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To assess the validity of three different computerized electrocardiogram (ECG) interpretation algorithms in correctly identifying STEMI patients in the prehospital environment who require emergent cardiac intervention.
This retrospective study validated three diagnostic algorithms (AG) against the presence of a culprit coronary artery upon cardiac catheterization. Two patient groups were enrolled in this study: those with verified prehospital ST-elevation myocardial infarction (STEMI) activation (cases) and those with a prehospital impression of chest pain due to ACS (controls).
There were 500 records analyzed resulting in a case group with 151 patients and a control group with 349 patients. Sensitivities differed between AGs (AG1 = 0.69 vs AG2 = 0.68 vs AG3 = 0.62), with statistical differences in sensitivity found when comparing AG1 to AG3 and AG1 to AG2. Specificities also differed between AGs (AG1 = 0.89 vs AG2 = 0.91 vs AG3 = 0.95), with AG1 and AG2 significantly less specific than AG3.
STEMI diagnostic algorithms vary in regards to their validity in identifying patients with culprit artery lesions. This suggests that systems could apply more sensitive or specific algorithms depending on the needs in their community.
Electrocardiography (ECG) remains the key element in establishing the diagnosis of acute ST segment elevation myocardial infarction (STEMI). 12-lead electrocardiogram (12-lead ECG) diagnosis of myocardial injury with ST segment elevation identifies a group of patients that require coronary intervention in a time-critical manner. Current guidelines promote the use of ECGs very early in the evaluation process of patients with symptoms that may represent acute cardiac ischemia and injury. Symptoms triggering ECG acquisition include chest pain, shortness of breath, diaphoresis, and other anginal equivalents . ECG is incorporated into emergency department triage algorithms and is also used by paramedics in the evaluation of patients with chest pain. ST-elevation myocardial infarction (STEMI) patients are thus identified in the prehospital environment and transported by emergency medical services (EMS) directly to hospitals that are capable of establishing myocardial reperfusion by performing catheter-based primary coronary intervention (PCI) or surgical revascularization .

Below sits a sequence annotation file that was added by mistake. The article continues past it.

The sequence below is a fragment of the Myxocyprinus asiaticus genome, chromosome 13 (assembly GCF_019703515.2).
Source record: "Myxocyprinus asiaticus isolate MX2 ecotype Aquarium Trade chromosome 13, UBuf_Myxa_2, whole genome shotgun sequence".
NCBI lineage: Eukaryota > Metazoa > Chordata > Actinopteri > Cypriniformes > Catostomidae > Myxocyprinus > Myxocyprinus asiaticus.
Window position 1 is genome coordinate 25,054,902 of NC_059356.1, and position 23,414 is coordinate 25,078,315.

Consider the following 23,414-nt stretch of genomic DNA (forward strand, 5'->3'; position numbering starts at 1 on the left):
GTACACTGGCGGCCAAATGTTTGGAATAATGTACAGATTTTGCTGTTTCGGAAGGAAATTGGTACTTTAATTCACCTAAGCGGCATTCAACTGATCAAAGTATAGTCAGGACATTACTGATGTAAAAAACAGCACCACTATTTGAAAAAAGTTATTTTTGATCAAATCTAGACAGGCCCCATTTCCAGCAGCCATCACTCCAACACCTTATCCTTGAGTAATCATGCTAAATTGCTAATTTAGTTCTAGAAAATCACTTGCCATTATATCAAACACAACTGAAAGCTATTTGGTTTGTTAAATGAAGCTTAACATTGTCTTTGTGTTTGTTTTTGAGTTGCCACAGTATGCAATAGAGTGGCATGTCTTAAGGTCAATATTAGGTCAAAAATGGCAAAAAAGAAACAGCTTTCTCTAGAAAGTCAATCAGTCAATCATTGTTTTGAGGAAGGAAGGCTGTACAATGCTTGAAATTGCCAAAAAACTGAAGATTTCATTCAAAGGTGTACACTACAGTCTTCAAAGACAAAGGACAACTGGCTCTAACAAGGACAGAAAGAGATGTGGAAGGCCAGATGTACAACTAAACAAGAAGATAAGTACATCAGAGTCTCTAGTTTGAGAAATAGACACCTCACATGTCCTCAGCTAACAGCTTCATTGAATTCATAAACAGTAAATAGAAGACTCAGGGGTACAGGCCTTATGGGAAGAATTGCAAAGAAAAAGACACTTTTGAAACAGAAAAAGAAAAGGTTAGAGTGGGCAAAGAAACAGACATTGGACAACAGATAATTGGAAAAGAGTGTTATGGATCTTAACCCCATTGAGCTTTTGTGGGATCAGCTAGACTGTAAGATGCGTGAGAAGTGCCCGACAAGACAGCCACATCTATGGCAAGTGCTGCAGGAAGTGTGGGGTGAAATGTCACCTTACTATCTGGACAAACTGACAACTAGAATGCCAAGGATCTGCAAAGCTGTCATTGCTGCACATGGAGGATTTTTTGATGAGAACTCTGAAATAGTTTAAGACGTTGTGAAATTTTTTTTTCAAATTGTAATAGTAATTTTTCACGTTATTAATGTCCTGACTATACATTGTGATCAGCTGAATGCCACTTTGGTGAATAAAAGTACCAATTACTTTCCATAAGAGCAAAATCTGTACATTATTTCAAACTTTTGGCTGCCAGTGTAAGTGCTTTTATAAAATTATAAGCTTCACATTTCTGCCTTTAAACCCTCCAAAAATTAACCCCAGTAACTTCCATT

Computerized diagnostic algorithms have been developed to assist with the interpretation of ECGs. These algorithms are particularly useful when used in the prehospital environment where paramedics may have less experience in interpreting ECGs than a typical emergency physician or cardiologist. Computerized ECG measurements are instantaneous, eliminate human bias, and can precisely measure waveforms to a resolution of 10 µV, significantly more than the human eye [3,4].Moreover, when the diagnostic interpretation algorithm suggests STEMI, paramedics execute specific actions to optimize care for their patients. These actions may include administration of specific medicines, activation of cardiac catheterization laboratory from the field, and subsequent routing of patients directly to PCI-capable STEMI receiving centers. As with any diagnostic test, a balance exists between the sensitivity and specificity of the 12-lead ECG in establishing the diagnosis of STEMI. To date, prehospital computer algorithm interpretation is not very sensitive for STEMI identification though previous studies are limited. Currently, the standard ECG has limited sensitivity (30–70%) and specificity (70–100%) [5–9]. One goal for screening ECGs in the prehospital setting is to capture all potential STEMI patients (high sensitivity) so they may be appropriately treated in a timely manner. However, over-utilization of resources may result if the interpretation algorithms have lower specificity and ‘over call’ STEMI. Inappropriate cardiac catheterization activations may result in patients receiving invasive procedures who do not need them, distrust of EMS providers for clinical decision-making, and unnecessary costs [10–12].Improved diagnostic methods and algorithms for prehospital electrocardiography are needed.